What a time it must have been! No traffic gridlocks in Hobart and real estate for sale for a song. A little fixer-upper in Battery Point would have been a good investment.
Times change but the tunnels remain. Down through a trapdoor, in the basement of the Victoria Tavern there are convict brick walls that, so it is surmised, block tunnels that may still link the pub to religion and politics, and this is what makes the tavern an intriguing place to linger over a good beer or two. There is just so much history and mystery in the air.
And so many conversations to listen in on from the past still echoing off the bricks. “My name is August West and I clean chimneys for a living. Can you loan me a shilling for a glass of burgundy? I’ll tell you a story about a girl named Bonnie Lee; she knows every tunnel there is to know under this town … “
The rumour is persistent: the supposed tunnels made it easy for priests from St David’s to secretly enter the Victoria Tavern for quick shot of rum so as gather inspiration for their next sermon. It is only about 50 steps from St David’s to the Victoria, so it is entirely possible. Rumour also has it that elected officials from Parliament House frequented the tavern, entering invisibly by another tunnel to avoid gossip and connotation.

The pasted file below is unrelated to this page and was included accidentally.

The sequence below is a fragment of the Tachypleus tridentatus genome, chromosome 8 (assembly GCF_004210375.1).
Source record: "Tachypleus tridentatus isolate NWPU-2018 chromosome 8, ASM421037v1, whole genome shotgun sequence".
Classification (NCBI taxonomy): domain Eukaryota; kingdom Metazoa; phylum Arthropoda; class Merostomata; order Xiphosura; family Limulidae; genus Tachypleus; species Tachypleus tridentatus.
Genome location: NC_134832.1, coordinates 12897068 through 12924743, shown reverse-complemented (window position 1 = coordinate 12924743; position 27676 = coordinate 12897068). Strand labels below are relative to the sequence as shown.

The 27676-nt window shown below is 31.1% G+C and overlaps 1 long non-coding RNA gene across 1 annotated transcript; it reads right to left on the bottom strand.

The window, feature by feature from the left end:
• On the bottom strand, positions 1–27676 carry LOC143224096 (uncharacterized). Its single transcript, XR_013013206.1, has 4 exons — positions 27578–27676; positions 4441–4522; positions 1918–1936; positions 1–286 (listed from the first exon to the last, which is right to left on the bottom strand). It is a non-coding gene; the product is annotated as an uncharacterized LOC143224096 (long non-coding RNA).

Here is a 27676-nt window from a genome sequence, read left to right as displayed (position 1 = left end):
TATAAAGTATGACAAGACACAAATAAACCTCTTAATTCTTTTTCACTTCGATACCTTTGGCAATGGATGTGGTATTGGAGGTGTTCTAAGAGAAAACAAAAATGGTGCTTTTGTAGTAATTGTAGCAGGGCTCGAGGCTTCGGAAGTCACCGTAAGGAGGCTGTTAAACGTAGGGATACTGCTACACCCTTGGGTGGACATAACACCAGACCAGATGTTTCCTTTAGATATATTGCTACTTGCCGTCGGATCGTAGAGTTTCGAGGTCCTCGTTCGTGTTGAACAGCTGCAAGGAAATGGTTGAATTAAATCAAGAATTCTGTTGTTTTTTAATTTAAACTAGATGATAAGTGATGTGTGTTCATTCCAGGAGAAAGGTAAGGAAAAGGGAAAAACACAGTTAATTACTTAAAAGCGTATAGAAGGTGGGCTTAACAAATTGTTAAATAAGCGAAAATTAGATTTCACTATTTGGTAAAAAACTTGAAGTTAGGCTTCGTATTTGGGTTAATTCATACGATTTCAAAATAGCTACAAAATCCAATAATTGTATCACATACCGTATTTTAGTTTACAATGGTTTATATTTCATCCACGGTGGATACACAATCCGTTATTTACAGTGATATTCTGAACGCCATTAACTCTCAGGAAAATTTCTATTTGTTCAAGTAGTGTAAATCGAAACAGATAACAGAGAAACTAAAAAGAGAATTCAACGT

Nothing much has changed 180 years later, as of an evening one can still see dapper politicians stealthily entering the local pubs like the Customs House Hotel (est. 1846) where a tunnel “appears” to lead to Parliament House, or the Brunswick Hotel (est. 1827) to the Victoria, some with victory in their eyes and some looking like lost sheep.
Another rumour is the tunnels under the Victoria Tavern connected to Hadley’s Hotel (just one door away), then known as the Golden Anchor Inn (est. 1834)
Some say there may tunnels beneath Hobart’s waterfront that connect to forgotten basements full of barrels of rum and the skeletons of those who couldn’t find their way out. Rumours abound when it comes to tunnels.